Moreover, quinoa, as a seed contains phytic acid and this acid can bind minerals in the gut before they are absorbed. Soaking or sprouting quinoa before cooking reduces phytic acid content and make the minerals more available for your body to absorb.
In conclusion, by washing, soaking and rinsing quinoa you will:
- reduce the bitter taste
- significantly reduce saponins
- reduce phytic acid content
3. Antioxidant Properties
Antioxidants are components that neutralize free radicals and protects us against the ravages of aging and may assist in the fight against many diseases. Two potent natural antioxidants which are present in quinoa are called quercetin and kaempferol.
Other compounds responsible for this superfood’s oxidative protection are various members of the vitamin E family, saponins, and manganese. Manganese is the principal antioxidant enzyme in the mitochondria.
One research studied antioxidants in ten foods (cereals, pseudocereals, and legumes) and quinoa had the highest antioxidant content of all. Sprouting quinoa seeds increase the antioxidant content.
4. High in Powerful Flavonoids and Anti-Cancer
Quinoa is high in two powerful plant flavonoids – quercetin and kaempferol. These compounds are plant pigments that occur in several plants and foods (Capers has the highest concentration).
Both quercetin and kaempferol are potent antioxidants, lowers inflammation, are antiviral and anti-cancer, supports your heart, helps fight pain, helps with allergies and supports respiratory health. It has also shown some anti-depressant properties.
Specifically, quercetin is a promising agent for cancer prevention and shows some neuroprotection abilities as well. Quinoa is one of the largest sources of quercetin naturally occurring in foods. Usually, fruits with a blue color or dark red have the highest quercetin content, but quinoa flavonoids concentration can be greater than in typical flavonoids foods like cranberries.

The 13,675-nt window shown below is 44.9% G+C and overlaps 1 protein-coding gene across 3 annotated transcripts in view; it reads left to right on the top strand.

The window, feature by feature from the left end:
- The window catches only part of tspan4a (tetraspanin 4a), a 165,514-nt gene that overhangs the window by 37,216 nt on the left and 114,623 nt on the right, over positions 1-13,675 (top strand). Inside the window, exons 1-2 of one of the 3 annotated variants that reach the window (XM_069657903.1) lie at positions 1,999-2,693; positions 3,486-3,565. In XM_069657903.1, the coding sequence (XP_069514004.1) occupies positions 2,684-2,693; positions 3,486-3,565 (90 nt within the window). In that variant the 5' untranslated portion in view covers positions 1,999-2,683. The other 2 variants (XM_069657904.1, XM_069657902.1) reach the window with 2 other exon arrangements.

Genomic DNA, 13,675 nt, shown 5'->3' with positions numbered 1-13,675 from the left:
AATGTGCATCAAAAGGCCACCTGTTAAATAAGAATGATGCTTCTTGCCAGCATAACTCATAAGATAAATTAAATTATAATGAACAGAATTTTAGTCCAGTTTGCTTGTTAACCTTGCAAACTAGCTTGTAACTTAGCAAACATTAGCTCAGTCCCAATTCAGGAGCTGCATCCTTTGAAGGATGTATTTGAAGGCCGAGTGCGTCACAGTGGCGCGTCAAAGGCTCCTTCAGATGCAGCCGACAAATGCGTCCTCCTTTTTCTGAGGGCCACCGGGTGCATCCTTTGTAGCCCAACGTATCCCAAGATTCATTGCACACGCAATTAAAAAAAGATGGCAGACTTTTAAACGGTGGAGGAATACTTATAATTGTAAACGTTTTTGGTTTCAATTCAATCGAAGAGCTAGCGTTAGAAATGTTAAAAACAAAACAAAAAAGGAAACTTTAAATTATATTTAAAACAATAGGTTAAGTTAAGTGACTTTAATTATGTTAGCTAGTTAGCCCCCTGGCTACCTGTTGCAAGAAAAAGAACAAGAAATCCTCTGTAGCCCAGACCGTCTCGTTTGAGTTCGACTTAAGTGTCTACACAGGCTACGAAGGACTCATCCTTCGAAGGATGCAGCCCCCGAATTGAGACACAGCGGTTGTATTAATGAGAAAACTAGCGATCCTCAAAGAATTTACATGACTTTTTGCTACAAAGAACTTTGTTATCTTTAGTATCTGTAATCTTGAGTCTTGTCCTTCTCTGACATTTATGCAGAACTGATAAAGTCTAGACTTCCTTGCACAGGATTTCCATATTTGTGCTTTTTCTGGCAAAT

The important factor is to buy organic variants because organic foods have higher flavonoid content. For example, Journal of Agricultural and Food Chemistry found that organically grown tomatoes had 79% more quercetin than the conventionally grown ones.
5. High in Protein and Fiber
Another huge quinoa’s health benefit is its high fiber content. It contains almost twice as much fiber as other grains. It contains 17-27 grams of fiber per cup (185g). The fiber in quinoa is mostly insoluble and is essential to maintain a healthy digestive system.
16% protein content is quite impressive as well; 1 cup contains 8 grams. This high-quality protein contains all essential amino acids, including lysine and isoleucine. Most grains are very low in these two amino acids. This makes quinoa an excellent source of ‘complete protein’ for vegans and vegetarians.
High intake of fiber and protein is essential for regulation of blood sugar. The proteins will also reduce your appetite and boost metabolism. Insoluble fiber does not have any calories and makes us feel full. This means that eating foods high in fiber and protein can help you maintain a healthy weight and in the long run, may help to reduce body weight.
6. Benefits for Diabetics and Prevention
Quinoa has relatively low Glycemic Index, which is good for blood sugar control. As already mentioned, quinoa is an excellent source of fiber, and that is a major factor for health blood sugar regulation. In fact, high intake of protein and fiber are essential for the regulation of blood sugar.